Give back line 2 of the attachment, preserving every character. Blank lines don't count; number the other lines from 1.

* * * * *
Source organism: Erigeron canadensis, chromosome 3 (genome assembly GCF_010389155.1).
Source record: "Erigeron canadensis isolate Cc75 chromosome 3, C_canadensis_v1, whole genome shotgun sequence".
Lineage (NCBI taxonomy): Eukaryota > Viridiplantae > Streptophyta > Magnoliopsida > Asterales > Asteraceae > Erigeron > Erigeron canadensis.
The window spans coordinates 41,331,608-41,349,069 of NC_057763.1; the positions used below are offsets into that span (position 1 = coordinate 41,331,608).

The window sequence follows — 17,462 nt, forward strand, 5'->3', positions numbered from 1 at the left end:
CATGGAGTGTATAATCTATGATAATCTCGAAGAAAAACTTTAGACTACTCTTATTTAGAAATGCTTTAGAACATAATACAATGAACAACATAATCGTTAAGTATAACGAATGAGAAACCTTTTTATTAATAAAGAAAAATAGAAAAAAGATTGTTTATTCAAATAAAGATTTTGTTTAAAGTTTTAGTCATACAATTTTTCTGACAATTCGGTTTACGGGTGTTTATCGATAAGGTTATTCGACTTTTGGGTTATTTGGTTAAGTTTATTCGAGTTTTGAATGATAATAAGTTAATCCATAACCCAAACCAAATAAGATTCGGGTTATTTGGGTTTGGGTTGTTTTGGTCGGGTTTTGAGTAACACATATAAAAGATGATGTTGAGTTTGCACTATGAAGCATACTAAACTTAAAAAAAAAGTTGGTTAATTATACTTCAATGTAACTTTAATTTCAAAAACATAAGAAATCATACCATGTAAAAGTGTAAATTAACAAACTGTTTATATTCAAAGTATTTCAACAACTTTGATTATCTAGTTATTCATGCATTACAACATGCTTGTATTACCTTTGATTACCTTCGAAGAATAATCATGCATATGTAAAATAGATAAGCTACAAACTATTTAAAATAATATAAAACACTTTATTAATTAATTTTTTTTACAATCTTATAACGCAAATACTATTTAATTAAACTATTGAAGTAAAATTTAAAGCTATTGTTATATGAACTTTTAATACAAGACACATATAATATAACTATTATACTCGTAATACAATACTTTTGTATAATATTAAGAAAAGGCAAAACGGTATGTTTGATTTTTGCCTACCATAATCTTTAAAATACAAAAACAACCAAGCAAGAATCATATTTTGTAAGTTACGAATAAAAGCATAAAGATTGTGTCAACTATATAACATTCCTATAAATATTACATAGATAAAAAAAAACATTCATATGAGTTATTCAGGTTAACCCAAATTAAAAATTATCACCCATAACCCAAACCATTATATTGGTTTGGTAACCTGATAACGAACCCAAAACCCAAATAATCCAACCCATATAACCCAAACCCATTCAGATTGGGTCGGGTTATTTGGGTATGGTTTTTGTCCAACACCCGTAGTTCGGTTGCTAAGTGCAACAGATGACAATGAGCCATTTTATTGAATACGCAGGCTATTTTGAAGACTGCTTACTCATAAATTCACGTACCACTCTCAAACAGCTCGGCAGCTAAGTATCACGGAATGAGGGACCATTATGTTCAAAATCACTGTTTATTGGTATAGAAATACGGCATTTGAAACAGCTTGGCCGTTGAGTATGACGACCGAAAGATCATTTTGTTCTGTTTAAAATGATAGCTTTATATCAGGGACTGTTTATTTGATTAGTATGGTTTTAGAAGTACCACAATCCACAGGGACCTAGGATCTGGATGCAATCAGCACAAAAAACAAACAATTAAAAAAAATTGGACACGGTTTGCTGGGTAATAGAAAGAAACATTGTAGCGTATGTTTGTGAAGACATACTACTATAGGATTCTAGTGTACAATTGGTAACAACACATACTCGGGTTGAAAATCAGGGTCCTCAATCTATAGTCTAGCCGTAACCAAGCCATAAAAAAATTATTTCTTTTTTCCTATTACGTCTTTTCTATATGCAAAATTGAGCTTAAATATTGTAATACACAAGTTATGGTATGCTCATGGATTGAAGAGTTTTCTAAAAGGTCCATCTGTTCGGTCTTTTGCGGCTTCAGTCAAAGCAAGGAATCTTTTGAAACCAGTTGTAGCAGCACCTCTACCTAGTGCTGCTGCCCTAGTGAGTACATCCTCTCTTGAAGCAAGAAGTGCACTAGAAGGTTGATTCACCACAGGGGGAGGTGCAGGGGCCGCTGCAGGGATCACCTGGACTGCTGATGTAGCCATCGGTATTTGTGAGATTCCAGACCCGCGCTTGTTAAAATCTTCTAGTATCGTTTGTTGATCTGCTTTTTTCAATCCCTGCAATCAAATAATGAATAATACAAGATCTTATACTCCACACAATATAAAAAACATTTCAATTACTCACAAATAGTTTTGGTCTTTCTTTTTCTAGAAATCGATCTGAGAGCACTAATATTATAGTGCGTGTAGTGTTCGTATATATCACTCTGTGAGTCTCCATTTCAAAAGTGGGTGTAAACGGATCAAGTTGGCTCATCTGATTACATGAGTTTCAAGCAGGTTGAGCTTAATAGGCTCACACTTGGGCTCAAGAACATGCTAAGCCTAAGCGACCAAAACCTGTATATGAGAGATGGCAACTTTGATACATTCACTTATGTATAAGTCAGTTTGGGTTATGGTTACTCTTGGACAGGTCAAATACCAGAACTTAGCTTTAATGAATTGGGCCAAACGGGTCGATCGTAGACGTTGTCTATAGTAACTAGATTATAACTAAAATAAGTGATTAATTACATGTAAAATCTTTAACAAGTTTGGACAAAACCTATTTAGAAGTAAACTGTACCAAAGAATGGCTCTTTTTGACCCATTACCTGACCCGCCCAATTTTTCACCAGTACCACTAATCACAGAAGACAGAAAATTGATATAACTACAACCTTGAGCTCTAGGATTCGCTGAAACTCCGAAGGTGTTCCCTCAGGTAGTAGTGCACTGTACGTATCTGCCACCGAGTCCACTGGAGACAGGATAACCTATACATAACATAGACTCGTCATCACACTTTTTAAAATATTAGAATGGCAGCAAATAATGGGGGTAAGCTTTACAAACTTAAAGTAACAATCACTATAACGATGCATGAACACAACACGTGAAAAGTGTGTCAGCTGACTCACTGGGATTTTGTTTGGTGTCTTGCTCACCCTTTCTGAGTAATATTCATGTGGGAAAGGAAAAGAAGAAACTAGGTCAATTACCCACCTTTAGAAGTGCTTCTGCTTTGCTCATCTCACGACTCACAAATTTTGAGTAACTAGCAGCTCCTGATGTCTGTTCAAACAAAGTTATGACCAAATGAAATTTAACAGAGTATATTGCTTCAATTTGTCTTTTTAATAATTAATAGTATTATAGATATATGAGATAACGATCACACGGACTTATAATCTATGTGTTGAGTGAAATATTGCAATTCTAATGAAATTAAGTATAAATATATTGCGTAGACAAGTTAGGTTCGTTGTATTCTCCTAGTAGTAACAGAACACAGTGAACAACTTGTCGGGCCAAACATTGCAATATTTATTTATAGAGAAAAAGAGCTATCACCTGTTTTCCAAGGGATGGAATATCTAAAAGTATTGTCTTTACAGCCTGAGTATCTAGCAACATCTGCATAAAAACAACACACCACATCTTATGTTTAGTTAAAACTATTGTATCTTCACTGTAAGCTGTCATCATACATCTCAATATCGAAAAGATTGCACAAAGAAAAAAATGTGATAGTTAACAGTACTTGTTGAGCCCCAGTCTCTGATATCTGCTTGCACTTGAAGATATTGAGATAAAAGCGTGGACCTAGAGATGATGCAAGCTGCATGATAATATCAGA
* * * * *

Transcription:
Source record: "Erigeron canadensis isolate Cc75 chromosome 3, C_canadensis_v1, whole genome shotgun sequence".